In the area of public financial management the House adopted the Fiscal Responsibility and Budget Systems Law in mid-February as a prior action for this review. The Law, which is a leap toward the enhancement of transparency and accountability, provides among other things the legal basis for macro-fiscal policy-making, budget formulation approval and execution, as well as the establishment of a Fiscal Council.

Finally, despite its political sensitivity, the Cyprus Privatization Plan was adopted by the House earlier this month. This has been a landmark decision which enables the authorities to embark on the privatization process. Already, around two weeks after parliament gave the green light, the Council of Ministers launched the privatisation procedures for the Limassol port by liberalizing the port’s commercial arm. A unit to manage the privatization process will be established by mid-May while financial advisors for the major transactions, relating to the largest state-owned enterprises, will be appointed by end-September. Overall, the government places great emphasis in the area of structural reforms and has already embarked on an overhaul, beyond the above, of the goods and services market, public administration, the pension system, the healthcare system and more. These reforms will create the conditions for Cyprus to regain its competitiveness and generate the foundation for a sustainable economic model.


Cyprus continues to demonstrate strong ownership and implementation of its programme. Despite the difficult environment in which the authorities operate in, the political commitment remains strong while every effort is being made to maintain strong social cohesion. Steadfast implementation has produced tangible results with indications that the healing process is already underway. While significant challenges remain as staff rightly point out, success does not seem out of reach. Numbers are ahead of profile, market perceptions have improved, banks have been fully capitalized under prudent assumptions and the authorities are investing in the future by addressing structural challenges. In terms of financing, 2014 needs are more than covered as the government has been building on its deposits while, at the same time, the significant program buffer remains intact which is conservatively embedded in the debt forecasts. The latter could comfortably cover additional fiscal needs even under a severe growth shock.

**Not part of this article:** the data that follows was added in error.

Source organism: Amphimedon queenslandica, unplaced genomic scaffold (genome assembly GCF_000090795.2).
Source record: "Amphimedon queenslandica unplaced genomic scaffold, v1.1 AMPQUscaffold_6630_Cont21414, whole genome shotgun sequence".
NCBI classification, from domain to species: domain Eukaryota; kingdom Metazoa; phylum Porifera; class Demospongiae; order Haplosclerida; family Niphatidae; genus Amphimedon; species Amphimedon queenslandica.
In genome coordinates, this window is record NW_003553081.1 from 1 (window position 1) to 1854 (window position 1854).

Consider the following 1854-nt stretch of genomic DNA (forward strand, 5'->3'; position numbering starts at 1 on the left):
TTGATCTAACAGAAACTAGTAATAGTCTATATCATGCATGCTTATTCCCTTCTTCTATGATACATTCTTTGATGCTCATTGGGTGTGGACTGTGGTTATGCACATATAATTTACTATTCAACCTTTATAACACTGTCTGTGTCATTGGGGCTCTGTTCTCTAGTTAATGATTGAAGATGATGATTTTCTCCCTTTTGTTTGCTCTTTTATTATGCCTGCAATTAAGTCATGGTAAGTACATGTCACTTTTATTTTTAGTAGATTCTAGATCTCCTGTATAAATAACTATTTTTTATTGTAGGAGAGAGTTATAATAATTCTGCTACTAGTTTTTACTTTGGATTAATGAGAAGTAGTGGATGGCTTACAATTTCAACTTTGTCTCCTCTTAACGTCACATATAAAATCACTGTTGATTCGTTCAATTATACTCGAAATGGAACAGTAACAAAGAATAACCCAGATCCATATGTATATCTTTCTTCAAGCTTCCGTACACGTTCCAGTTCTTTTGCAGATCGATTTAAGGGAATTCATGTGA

While a difficult adjustment is still ahead, with the guidance of EU and IMF staff, Cyprus has placed itself in a good position to continue along the agreed path. In support of the continuing efforts by the government and the people of Cyprus, the authorities are requesting the Board’s approval of the completion of the third review and associated modifications of performance criteria.